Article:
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Hearing of the Energy and Power Subcommittee of the House Energy and Commerce Committee - The American Energy Initiative: A Focus on Growing Differences for Energy Development on Federal vs. Non-Federal Lands


Location: Washington, DC

At a time when the country faces a weak economy, 8 percent unemployment, and soaring deficits, Congress owes it to the American people to take a close look at a state whose booming economy is at virtually full employment and is running a budget surplus.

And when a state is accomplishing this by expanding production of domestic oil, then the Energy and Power Subcommittee should also be taking a close look. And that is why we are here today; to learn what North Dakota is doing right, both on economic policy and on energy policy, and what we in Washington can learn from it.

And while we learn more about what is going right in North Dakota, we also need to contrast it with what is going wrong elsewhere. The picture is not nearly as bright in other oil-producing states such as Alaska, where output has been declining over the same span that North Dakota's has been rising. The main difference between Alaska and North Dakota is that Alaska has far more areas that are federally owned and controlled. And the Obama administration has substantially cut back on new energy leasing in these federal lands and
offshore areas.

Alaska has been a great source of American oil. Since the 1970s, 16 billion barrels have made their way south on the Trans-Alaska pipeline. That's a lot of domestic oil and a lot of jobs associated with it. But Alaska's largest field, in Prudhoe Bay, is now declining. And despite vast untapped reserves elsewhere in the state as well as offshore, new exploration and drilling there has been greatly curtailed by decisions made in Washington.

And it isn't just Alaska. For example, the Obama administration has cut back on new leasing in the federally-controlled Gulf of Mexico, and has also been slow to issue the necessary permits for previously leased areas. And the red tape facing energy companies operating on federal lands throughout the Inter-Mountain West has kept that region below its potential for energy production and jobs.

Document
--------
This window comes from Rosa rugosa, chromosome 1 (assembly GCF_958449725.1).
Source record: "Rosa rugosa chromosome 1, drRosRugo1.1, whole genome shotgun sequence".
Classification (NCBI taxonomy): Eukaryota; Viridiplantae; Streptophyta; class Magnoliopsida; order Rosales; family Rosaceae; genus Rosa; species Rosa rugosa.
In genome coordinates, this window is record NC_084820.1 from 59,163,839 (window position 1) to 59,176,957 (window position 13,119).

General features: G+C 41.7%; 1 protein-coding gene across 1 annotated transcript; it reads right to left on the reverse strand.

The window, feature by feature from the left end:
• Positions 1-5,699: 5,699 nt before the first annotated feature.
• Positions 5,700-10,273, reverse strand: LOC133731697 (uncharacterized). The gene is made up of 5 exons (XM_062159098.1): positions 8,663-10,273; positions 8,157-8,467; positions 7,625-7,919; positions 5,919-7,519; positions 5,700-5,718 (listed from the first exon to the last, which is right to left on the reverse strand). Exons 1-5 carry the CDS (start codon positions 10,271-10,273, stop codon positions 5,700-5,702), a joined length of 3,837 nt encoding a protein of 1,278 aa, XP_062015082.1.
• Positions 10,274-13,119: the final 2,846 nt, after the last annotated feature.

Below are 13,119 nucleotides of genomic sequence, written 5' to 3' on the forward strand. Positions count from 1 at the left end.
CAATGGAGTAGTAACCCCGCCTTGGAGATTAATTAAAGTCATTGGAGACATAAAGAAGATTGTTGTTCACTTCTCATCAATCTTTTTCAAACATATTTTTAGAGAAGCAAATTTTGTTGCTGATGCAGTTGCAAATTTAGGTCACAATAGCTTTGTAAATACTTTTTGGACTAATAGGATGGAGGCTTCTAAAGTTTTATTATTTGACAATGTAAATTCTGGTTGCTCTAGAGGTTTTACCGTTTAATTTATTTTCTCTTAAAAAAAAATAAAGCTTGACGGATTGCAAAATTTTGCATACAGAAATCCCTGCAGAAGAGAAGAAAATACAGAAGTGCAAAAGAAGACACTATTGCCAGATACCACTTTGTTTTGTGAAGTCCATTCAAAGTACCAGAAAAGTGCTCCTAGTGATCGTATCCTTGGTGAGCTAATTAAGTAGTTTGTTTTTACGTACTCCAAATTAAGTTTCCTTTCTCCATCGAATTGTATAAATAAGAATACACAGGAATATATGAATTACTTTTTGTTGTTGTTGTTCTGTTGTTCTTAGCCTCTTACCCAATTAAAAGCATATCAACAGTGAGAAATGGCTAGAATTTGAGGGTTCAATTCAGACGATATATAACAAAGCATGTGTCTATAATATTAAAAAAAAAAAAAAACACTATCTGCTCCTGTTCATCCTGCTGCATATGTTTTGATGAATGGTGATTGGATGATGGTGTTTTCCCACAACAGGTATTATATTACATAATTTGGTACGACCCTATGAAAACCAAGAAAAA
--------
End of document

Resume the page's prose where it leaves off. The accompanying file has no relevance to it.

In contrast, relatively little land in the energy-rich Bakken formation in North Dakota is federally owned. There, the oil industry has been allowed to partner with private land owners to expand production. In the last decade alone, North Dakota has risen from the 8th largest producing state to the 2nd largest. An estimated 35,000 direct jobs and many more indirect ones are a big part of the reason the state's unemployment rate is around 3% - essentially anyone who wants a job can have one.

In effect, North Dakota gives us a glimpse of what would be possible in many other parts of the country if only the feds took the handcuffs off.

And I might add that gasoline prices are creeping back up to $3.50 a gallon on average, 15 cents higher than this time last month. This should serve as a reminder that increased production of domestic oil can benefit all Americans, even those who don't live in states whose economies can be revitalized by it.

It is also worth noting that the oil industry in North Dakota is regulated by the state government, and the track record for safety and environmental protection is quite good. It's a model for reaping the many benefits from domestic oil production while keeping the risks at a minimum.

The difference between North Dakota and other states has nothing to do with geology and everything to do with policy. The good news is that we can change that policy. I believe that the more we learn, the more we need to allow the North Dakota model to apply in Alaska as well as the rest of the country.

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